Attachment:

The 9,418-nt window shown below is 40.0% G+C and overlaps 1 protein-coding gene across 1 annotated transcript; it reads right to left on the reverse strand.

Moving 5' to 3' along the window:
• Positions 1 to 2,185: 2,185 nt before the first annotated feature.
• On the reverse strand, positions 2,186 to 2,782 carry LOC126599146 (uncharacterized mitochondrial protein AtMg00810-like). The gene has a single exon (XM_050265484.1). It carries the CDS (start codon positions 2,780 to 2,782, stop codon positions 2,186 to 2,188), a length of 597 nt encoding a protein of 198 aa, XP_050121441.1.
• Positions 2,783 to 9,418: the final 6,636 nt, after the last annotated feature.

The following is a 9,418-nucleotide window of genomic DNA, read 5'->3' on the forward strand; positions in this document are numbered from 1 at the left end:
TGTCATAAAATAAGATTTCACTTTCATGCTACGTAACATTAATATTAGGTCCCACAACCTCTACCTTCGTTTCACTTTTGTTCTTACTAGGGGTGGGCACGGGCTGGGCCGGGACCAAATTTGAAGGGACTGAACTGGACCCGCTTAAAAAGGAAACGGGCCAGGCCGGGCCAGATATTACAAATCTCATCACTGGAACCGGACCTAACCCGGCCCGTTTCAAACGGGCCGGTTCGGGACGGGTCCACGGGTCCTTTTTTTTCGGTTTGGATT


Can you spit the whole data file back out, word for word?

The 9,418-nt window shown below is 40.0% G+C and overlaps 1 protein-coding gene across 1 annotated transcript; it reads right to left on the reverse strand.

Moving 5' to 3' along the window:
• Positions 1 to 2,185: 2,185 nt before the first annotated feature.
• On the reverse strand, positions 2,186 to 2,782 carry LOC126599146 (uncharacterized mitochondrial protein AtMg00810-like). The gene has a single exon (XM_050265484.1). It carries the CDS (start codon positions 2,780 to 2,782, stop codon positions 2,186 to 2,188), a length of 597 nt encoding a protein of 198 aa, XP_050121441.1.
• Positions 2,783 to 9,418: the final 6,636 nt, after the last annotated feature.

The following is a 9,418-nucleotide window of genomic DNA, read 5'->3' on the forward strand; positions in this document are numbered from 1 at the left end:
TGTCATAAAATAAGATTTCACTTTCATGCTACGTAACATTAATATTAGGTCCCACAACCTCTACCTTCGTTTCACTTTTGTTCTTACTAGGGGTGGGCACGGGCTGGGCCGGGACCAAATTTGAAGGGACTGAACTGGACCCGCTTAAAAAGGAAACGGGCCAGGCCGGGCCAGATATTACAAATCTCATCACTGGAACCGGACCTAACCCGGCCCGTTTCAAACGGGCCGGTTCGGGACGGGTCCACGGGTCCTTTTTTTTCGGTTTGGATT